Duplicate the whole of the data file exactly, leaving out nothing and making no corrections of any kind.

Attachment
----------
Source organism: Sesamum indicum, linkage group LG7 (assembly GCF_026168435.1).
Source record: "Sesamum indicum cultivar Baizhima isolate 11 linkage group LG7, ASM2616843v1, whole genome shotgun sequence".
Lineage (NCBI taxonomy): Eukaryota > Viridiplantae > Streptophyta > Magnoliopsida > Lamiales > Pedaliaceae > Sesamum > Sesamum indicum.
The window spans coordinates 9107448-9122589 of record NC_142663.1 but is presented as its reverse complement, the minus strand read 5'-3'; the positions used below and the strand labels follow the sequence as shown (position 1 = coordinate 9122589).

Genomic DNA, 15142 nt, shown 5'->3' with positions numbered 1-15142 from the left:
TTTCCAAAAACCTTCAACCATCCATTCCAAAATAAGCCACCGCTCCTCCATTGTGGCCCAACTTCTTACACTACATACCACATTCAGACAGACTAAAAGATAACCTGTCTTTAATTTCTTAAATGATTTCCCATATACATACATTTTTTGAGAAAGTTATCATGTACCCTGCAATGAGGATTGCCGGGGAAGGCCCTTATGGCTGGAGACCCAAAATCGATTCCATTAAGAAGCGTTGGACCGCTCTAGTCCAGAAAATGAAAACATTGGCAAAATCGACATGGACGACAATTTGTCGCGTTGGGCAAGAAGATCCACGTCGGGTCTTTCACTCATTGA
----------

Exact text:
Source organism: Sesamum indicum, linkage group LG7 (assembly GCF_026168435.1).
Source record: "Sesamum indicum cultivar Baizhima isolate 11 linkage group LG7, ASM2616843v1, whole genome shotgun sequence".
Lineage (NCBI taxonomy): Eukaryota > Viridiplantae > Streptophyta > Magnoliopsida > Lamiales > Pedaliaceae > Sesamum > Sesamum indicum.
The window spans coordinates 9107448-9122589 of record NC_142663.1 but is presented as its reverse complement, the minus strand read 5'-3'; the positions used below and the strand labels follow the sequence as shown (position 1 = coordinate 9122589).

Genomic DNA, 15142 nt, shown 5'->3' with positions numbered 1-15142 from the left:
TTTCCAAAAACCTTCAACCATCCATTCCAAAATAAGCCACCGCTCCTCCATTGTGGCCCAACTTCTTACACTACATACCACATTCAGACAGACTAAAAGATAACCTGTCTTTAATTTCTTAAATGATTTCCCATATACATACATTTTTTGAGAAAGTTATCATGTACCCTGCAATGAGGATTGCCGGGGAAGGCCCTTATGGCTGGAGACCCAAAATCGATTCCATTAAGAAGCGTTGGACCGCTCTAGTCCAGAAAATGAAAACATTGGCAAAATCGACATGGACGACAATTTGTCGCGTTGGGCAAGAAGATCCACGTCGGGTCTTTCACTCATTGA